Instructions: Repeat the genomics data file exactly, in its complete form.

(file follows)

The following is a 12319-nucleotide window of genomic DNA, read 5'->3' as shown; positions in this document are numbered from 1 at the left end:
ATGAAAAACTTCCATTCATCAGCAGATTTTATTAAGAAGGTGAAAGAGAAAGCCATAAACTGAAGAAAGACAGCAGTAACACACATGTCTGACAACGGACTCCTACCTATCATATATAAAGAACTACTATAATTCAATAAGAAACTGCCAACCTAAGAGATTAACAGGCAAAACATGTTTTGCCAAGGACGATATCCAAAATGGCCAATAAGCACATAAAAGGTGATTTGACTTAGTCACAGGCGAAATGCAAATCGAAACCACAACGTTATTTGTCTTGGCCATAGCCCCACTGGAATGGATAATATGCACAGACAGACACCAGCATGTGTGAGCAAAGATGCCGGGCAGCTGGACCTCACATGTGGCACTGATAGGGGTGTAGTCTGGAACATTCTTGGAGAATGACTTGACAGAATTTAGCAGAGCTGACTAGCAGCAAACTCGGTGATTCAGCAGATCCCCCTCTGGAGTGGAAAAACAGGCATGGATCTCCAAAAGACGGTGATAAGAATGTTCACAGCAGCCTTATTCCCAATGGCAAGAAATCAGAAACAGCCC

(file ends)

The following is a 12319-nucleotide window of genomic DNA, read 5'->3' as shown; positions in this document are numbered from 1 at the left end:
ATGAAAAACTTCCATTCATCAGCAGATTTTATTAAGAAGGTGAAAGAGAAAGCCATAAACTGAAGAAAGACAGCAGTAACACACATGTCTGACAACGGACTCCTACCTATCATATATAAAGAACTACTATAATTCAATAAGAAACTGCCAACCTAAGAGATTAACAGGCAAAACATGTTTTGCCAAGGACGATATCCAAAATGGCCAATAAGCACATAAAAGGTGATTTGACTTAGTCACAGGCGAAATGCAAATCGAAACCACAACGTTATTTGTCTTGGCCATAGCCCCACTGGAATGGATAATATGCACAGACAGACACCAGCATGTGTGAGCAAAGATGCCGGGCAGCTGGACCTCACATGTGGCACTGATAGGGGTGTAGTCTGGAACATTCTTGGAGAATGACTTGACAGAATTTAGCAGAGCTGACTAGCAGCAAACTCGGTGATTCAGCAGATCCCCCTCTGGAGTGGAAAAACAGGCATGGATCTCCAAAAGACGGTGATAAGAATGTTCACAGCAGCCTTATTCCCAATGGCAAGAAATCAGAAACAGCCC